## Analyzing Numeric and Geometric Patterns of Paper Pool

- Lesson

This mathematics excursion is based on the Paper Pool Project from the *Comparing and Scaling* unit of the Connected Mathematics Project, G. Lappan, J. Fey, W Fitzgerald, S. Friel and E. Phillips, Dale Seymour Publications, (1998), Paper Pool Project, pp.106-111.

### Introduction

Paper Pool is an application involving many of the concepts encountered throughout grades 6 and 7: factors, multiples, rectangles, the relation of being relatively prime. Before seeing how to apply these concepts, students must gather and organize data, then search for patterns.

Paper Pool is played with an imaginary ball being hit from the lower left-hand corner marked A, at a 45° angle. A ball hit in this way will bounce off the sides at a 45° angle. Also, if a grid is placed on the table, the ball always traverses on diagonals of the squares of the grid. For example, the illustration below shows the path of a ball on a 5 x 3 table. The ball ends up in pocket C; there are 8 hits and 15 squares are crossed.

Students first learn how to predict the pocket into which a ball will fall and the number of hits as the ball crosses the table. Students further develop their analytical skills by investigating the number of squares crossed. All three relations depend upon the lengths of the sides of the pool table.

**Using the Excursion**

This Internet Mathematics Excursion is a brief mathematics activity. To maximize student learning, certain prerequisites are necessary to use this activity. Thus, it would be appropriate to include this activity as part of a more fully developed Standards-based lesson, but it should not be used as a complete stand-alone lesson.

Another series of 5 lesson plans exist, which explore this interactive in much more detail.

**Conducting the Excursion**

We recommend that students work on this project with a partner. Each student or pair will need graph paper, handouts, and colored pencils or markers.

- One class period will be needed for pairs to collect their data. They can continue to investigate the task and draft their reports outside of class.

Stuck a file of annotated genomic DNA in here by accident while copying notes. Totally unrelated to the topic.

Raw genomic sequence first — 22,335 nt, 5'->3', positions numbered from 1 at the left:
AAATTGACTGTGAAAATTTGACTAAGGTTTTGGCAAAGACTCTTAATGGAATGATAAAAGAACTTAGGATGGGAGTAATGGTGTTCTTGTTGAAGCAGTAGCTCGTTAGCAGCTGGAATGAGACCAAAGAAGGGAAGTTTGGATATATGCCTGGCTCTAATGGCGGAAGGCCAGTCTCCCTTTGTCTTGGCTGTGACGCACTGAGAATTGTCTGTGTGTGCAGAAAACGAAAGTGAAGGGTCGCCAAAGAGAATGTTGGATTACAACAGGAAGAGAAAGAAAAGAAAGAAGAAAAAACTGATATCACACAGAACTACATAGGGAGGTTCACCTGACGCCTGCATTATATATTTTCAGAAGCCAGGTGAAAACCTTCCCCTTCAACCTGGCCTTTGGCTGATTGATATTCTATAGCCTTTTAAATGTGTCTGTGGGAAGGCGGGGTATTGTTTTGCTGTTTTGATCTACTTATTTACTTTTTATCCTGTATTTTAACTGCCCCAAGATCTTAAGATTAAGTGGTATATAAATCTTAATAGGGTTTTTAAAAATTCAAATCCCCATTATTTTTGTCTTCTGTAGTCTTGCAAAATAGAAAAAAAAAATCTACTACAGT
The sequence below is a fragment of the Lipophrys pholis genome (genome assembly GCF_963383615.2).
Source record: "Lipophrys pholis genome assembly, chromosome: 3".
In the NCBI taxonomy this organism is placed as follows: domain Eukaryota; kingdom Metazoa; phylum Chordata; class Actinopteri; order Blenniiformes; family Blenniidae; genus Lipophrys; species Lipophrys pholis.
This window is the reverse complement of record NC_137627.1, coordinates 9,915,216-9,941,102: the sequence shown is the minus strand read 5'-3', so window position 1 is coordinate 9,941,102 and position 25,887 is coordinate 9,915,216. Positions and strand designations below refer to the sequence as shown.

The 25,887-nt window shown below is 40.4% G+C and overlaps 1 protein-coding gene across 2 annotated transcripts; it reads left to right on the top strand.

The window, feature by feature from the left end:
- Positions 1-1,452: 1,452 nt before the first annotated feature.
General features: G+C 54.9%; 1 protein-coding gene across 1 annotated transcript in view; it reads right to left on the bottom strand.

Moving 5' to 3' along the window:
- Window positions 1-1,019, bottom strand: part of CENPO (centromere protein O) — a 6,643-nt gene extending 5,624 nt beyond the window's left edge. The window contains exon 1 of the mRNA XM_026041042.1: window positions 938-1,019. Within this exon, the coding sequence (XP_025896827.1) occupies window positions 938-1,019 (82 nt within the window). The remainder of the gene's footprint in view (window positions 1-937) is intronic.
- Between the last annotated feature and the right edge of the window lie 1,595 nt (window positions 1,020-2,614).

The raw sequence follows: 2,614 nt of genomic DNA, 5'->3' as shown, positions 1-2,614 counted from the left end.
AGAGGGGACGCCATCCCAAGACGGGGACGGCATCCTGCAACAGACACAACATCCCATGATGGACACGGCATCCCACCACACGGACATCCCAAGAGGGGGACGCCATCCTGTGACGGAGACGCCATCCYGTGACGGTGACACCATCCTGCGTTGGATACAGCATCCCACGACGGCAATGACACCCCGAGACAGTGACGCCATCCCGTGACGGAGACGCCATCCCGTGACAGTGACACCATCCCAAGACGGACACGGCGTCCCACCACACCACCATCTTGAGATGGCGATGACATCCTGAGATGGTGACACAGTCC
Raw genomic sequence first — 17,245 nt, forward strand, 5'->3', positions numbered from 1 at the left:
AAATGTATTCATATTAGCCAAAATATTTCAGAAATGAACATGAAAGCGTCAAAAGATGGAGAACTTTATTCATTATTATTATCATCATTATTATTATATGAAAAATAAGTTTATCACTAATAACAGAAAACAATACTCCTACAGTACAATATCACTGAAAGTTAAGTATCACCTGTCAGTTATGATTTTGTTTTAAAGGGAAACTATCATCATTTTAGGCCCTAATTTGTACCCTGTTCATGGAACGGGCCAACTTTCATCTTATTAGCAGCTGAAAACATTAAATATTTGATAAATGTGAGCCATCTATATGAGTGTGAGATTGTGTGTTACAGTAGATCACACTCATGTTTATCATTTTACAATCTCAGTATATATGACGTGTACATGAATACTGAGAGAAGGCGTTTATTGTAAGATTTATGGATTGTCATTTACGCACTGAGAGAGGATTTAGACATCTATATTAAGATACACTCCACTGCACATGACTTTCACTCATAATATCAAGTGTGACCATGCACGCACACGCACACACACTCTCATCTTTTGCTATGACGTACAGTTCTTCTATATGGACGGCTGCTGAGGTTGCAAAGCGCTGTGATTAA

- Part of a second class period could be used for comparing results and finalizing reports. You may want to have pairs or individuals share their results in a class summary of the project. If the extension question was given as an extra challenge, be sure to ask any pair who attempted it to share their answers.

Use a following activity sheet or the Interactive Pool Table to introduce the game.

Have students investigate other Paper Pool tables using either the on-line tools or the Paper Pool Table handouts.

Record Sheet (optional)

After students have explored a few more Paper Pool tables, be sure to discuss with students the form of assessment using Project Assignment handout.

Tailor the project to meet your needs: Decide the extent of the project you wish students to investigate. If you wish to see how your students organize data, do not hand out the record sheet which helps students to organize their data. Decide if you want students to answer the question of how far the ball travels in diagonal units. Students will need to create a new record sheet to explore this question effectively.

**Resources for Teachers**

- Graph Paper
- Introduction to Paper Pool
- Paper Pool Tables
- Project Assignment
- Sample Rubric
- Colored pencils or markers
- Record Sheet (optional)
- Computers with internet access (optional)
- Advanced Paper Pool (extension option)
- How Many Squares are Crossed? (extension option)

**Assessment Options**

Use students' activity sheets to assess whether or not students have mastered the objectives and standards listed in the lesson plan.

**Extension Options**

Use the following activity sheets to continue exploring the game.

**Questions for Students**

Refer to the activity sheets for questions for students.

### Paper Pool

Develop students' understanding of ratio, proportion, greatest common factor and least common multiple.

### Learning Objectives

Students will be able to:

- Recognize rectangles whose sides have the same ratio (similar rectangles).
- Use the concept of common factor to find the rectangle with the smallest area having a given ratio of sides.
- Practice gathering and organizing data and looking for patterns.
- Use the concept of common factor (simplest ratio) and least common multiple to predict the behavior of a ball on a Paper Pool table: final corner, number of hits, length of path.

### NCTM Standards and Expectations

- Understand relationships among the angles, side lengths, perimeters, areas, and volumes of similar objects.

- Recognize and apply geometric ideas and relationships in areas outside the mathematics classroom, such as art, science, and everyday life.